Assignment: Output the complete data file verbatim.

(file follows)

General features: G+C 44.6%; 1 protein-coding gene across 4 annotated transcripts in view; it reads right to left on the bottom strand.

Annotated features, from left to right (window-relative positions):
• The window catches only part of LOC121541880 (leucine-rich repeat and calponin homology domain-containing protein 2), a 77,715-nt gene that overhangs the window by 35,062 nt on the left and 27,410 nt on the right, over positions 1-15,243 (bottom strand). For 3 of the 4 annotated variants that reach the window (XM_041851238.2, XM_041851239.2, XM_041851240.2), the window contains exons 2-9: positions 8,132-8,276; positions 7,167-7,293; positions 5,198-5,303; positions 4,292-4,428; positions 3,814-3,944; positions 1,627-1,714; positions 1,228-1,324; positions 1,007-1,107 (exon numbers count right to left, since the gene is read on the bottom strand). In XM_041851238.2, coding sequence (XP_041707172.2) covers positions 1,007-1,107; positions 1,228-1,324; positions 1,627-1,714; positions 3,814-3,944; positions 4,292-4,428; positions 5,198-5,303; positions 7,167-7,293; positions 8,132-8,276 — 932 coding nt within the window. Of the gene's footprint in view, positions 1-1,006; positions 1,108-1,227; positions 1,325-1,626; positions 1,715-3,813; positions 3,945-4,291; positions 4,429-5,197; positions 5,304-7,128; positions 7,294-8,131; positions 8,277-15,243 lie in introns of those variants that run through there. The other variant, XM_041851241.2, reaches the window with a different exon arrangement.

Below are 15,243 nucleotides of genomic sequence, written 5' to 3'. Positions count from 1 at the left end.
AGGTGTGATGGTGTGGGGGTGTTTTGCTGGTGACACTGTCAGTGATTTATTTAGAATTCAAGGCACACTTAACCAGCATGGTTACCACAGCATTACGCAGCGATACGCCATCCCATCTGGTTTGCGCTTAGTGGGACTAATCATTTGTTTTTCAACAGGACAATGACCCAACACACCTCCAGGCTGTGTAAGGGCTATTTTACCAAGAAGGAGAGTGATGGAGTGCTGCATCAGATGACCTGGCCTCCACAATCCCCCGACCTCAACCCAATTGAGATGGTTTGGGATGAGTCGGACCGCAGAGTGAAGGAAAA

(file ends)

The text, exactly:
General features: G+C 44.6%; 1 protein-coding gene across 4 annotated transcripts in view; it reads right to left on the bottom strand.

Annotated features, from left to right (window-relative positions):
• The window catches only part of LOC121541880 (leucine-rich repeat and calponin homology domain-containing protein 2), a 77,715-nt gene that overhangs the window by 35,062 nt on the left and 27,410 nt on the right, over positions 1-15,243 (bottom strand). For 3 of the 4 annotated variants that reach the window (XM_041851238.2, XM_041851239.2, XM_041851240.2), the window contains exons 2-9: positions 8,132-8,276; positions 7,167-7,293; positions 5,198-5,303; positions 4,292-4,428; positions 3,814-3,944; positions 1,627-1,714; positions 1,228-1,324; positions 1,007-1,107 (exon numbers count right to left, since the gene is read on the bottom strand). In XM_041851238.2, coding sequence (XP_041707172.2) covers positions 1,007-1,107; positions 1,228-1,324; positions 1,627-1,714; positions 3,814-3,944; positions 4,292-4,428; positions 5,198-5,303; positions 7,167-7,293; positions 8,132-8,276 — 932 coding nt within the window. Of the gene's footprint in view, positions 1-1,006; positions 1,108-1,227; positions 1,325-1,626; positions 1,715-3,813; positions 3,945-4,291; positions 4,429-5,197; positions 5,304-7,128; positions 7,294-8,131; positions 8,277-15,243 lie in introns of those variants that run through there. The other variant, XM_041851241.2, reaches the window with a different exon arrangement.

Below are 15,243 nucleotides of genomic sequence, written 5' to 3'. Positions count from 1 at the left end.
AGGTGTGATGGTGTGGGGGTGTTTTGCTGGTGACACTGTCAGTGATTTATTTAGAATTCAAGGCACACTTAACCAGCATGGTTACCACAGCATTACGCAGCGATACGCCATCCCATCTGGTTTGCGCTTAGTGGGACTAATCATTTGTTTTTCAACAGGACAATGACCCAACACACCTCCAGGCTGTGTAAGGGCTATTTTACCAAGAAGGAGAGTGATGGAGTGCTGCATCAGATGACCTGGCCTCCACAATCCCCCGACCTCAACCCAATTGAGATGGTTTGGGATGAGTCGGACCGCAGAGTGAAGGAAAA